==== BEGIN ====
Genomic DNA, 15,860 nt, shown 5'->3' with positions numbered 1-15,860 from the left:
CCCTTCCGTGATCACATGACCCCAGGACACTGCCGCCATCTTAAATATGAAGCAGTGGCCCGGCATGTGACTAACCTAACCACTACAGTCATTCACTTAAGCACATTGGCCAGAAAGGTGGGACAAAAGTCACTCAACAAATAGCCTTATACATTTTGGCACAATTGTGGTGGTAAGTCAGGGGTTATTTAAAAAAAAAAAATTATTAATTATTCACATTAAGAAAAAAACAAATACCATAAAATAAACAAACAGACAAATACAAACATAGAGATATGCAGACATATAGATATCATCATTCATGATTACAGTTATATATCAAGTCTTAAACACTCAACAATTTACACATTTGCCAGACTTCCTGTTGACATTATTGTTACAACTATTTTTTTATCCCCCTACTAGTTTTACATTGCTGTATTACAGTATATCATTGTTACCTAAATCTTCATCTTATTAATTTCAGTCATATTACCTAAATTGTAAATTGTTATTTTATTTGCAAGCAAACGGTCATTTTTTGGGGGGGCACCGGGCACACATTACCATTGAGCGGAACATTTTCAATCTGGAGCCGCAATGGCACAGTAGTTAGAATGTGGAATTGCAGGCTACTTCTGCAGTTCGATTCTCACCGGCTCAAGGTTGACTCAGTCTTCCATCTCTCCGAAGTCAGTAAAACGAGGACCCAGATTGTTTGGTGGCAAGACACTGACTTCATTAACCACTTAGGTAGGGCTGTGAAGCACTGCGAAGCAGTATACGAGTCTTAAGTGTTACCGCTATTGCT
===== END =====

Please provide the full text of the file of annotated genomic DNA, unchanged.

Genomic DNA, 15,860 nt, shown 5'->3' with positions numbered 1-15,860 from the left:
CCCTTCCGTGATCACATGACCCCAGGACACTGCCGCCATCTTAAATATGAAGCAGTGGCCCGGCATGTGACTAACCTAACCACTACAGTCATTCACTTAAGCACATTGGCCAGAAAGGTGGGACAAAAGTCACTCAACAAATAGCCTTATACATTTTGGCACAATTGTGGTGGTAAGTCAGGGGTTATTTAAAAAAAAAAAATTATTAATTATTCACATTAAGAAAAAAACAAATACCATAAAATAAACAAACAGACAAATACAAACATAGAGATATGCAGACATATAGATATCATCATTCATGATTACAGTTATATATCAAGTCTTAAACACTCAACAATTTACACATTTGCCAGACTTCCTGTTGACATTATTGTTACAACTATTTTTTTATCCCCCTACTAGTTTTACATTGCTGTATTACAGTATATCATTGTTACCTAAATCTTCATCTTATTAATTTCAGTCATATTACCTAAATTGTAAATTGTTATTTTATTTGCAAGCAAACGGTCATTTTTTGGGGGGGCACCGGGCACACATTACCATTGAGCGGAACATTTTCAATCTGGAGCCGCAATGGCACAGTAGTTAGAATGTGGAATTGCAGGCTACTTCTGCAGTTCGATTCTCACCGGCTCAAGGTTGACTCAGTCTTCCATCTCTCCGAAGTCAGTAAAACGAGGACCCAGATTGTTTGGTGGCAAGACACTGACTTCATTAACCACTTAGGTAGGGCTGTGAAGCACTGCGAAGCAGTATACGAGTCTTAAGTGTTACCGCTATTGCT